I recall babysitting my niece a few years back when she was about three. She was at an age where she loved to have a chat and would ask heaps of questions. Actually, scrap that. I’m wrong. She liked to ask one particular question. A question that was so succinct but would drive me crazy. And for every answer I had she would follow up with that same question. Her question was “Why?”.
There would be no end to her repetitious “Why” unless I did something. I’m actually surprised my patience lasted as long to as it did when I eventually ended with asking her “Why” as my answer. I knew I had won that round when she paused and then thoughtfully responded with ‘Mmmmm’ accompanied by a cute smile and giggle. I have no idea what we talked about except for her constantly asking ‘Why’. Five minutes later, the game started again.
My observation across a few spaces SCN made me think about my niece and her thirst for knowledge. This got me wondering: Why is it that as a child we have an incessant desire to find out the WHY in life but lose that curiosity as adults? Do we get to the point in life where everything is hectic and we just want to the comfort of knowing how and what we must do to get through the day (or the latest SAP incident)? Does work become more manageable when every situation can be reduced to a process flow with a few repeatable steps? Success is guaranteed if I follow these <insert number> to achieve <insert goal>… apparently.
Learning “how” is an important first step to mastering the system. And sometimes learning the basic steps build the confidence we need to continue to the next level. After all, we have to begin somewhere. A beginner must demonstrate their basic understanding of a system before being allowed access (or we can hope). Typically they would demonstrate this through training and a regurgitation of the steps. But wrote learning cannot be the only part of the equation.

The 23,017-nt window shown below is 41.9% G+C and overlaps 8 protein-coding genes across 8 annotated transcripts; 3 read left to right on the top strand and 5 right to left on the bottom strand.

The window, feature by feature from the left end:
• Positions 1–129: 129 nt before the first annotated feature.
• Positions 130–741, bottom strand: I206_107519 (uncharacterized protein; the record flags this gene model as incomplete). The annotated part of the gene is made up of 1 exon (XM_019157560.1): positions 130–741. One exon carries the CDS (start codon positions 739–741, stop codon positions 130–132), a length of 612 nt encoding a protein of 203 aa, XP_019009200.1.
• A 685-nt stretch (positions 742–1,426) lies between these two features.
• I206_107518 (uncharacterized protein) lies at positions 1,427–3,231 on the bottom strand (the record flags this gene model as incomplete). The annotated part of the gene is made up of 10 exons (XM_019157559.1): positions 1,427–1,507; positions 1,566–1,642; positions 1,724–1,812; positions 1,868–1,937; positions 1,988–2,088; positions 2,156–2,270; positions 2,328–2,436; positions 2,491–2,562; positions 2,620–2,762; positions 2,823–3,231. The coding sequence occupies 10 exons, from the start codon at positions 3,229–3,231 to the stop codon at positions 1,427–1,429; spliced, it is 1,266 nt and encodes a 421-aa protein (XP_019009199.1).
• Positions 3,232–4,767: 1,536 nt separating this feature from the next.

I remember interviewing for a junior SAP Security Consultant and I asked them about CUA (central user administration). They gave me the correct steps to configure it but they could not tell my why changes fail to process or how to identify a potential problem in the system. Their focus and education was on learning the steps but they failed at knowing when to go “off script” and deviate from their set of instructions as they did not understand how the CUA works. They never thought to ask their teacher why. Their confidence in answering the how failed them when I asked why.
You may wonder why the curiosity? Mastering the skill of why means we can make better decisions. It means we can identify the root cause. If we know how and why the systems functions the way it does, we can decide which option is better. If we understand impacts and consequences we will know when we should choose one option over the other. We can then ask: Is there a better way to design this system? And, if we’re ever stuck with a red, nasty error message and there is no-one available in the office (or even on SCN) to help us out, we might just be able to critically analyse the error and figure it out ourselves (of course if we already asked SCN we would pop back in and share the solution).
My advice to you: rediscover your inner child and get curious. Start asking why. Even if you only take the moment to ask yourself. It’s a skill worth developing. Next time you ask someone how you should do something don’t forget to ask them why – after all, in SAP there is more than one way!
What are your thoughts? Do you wish more people took the time to figure out why?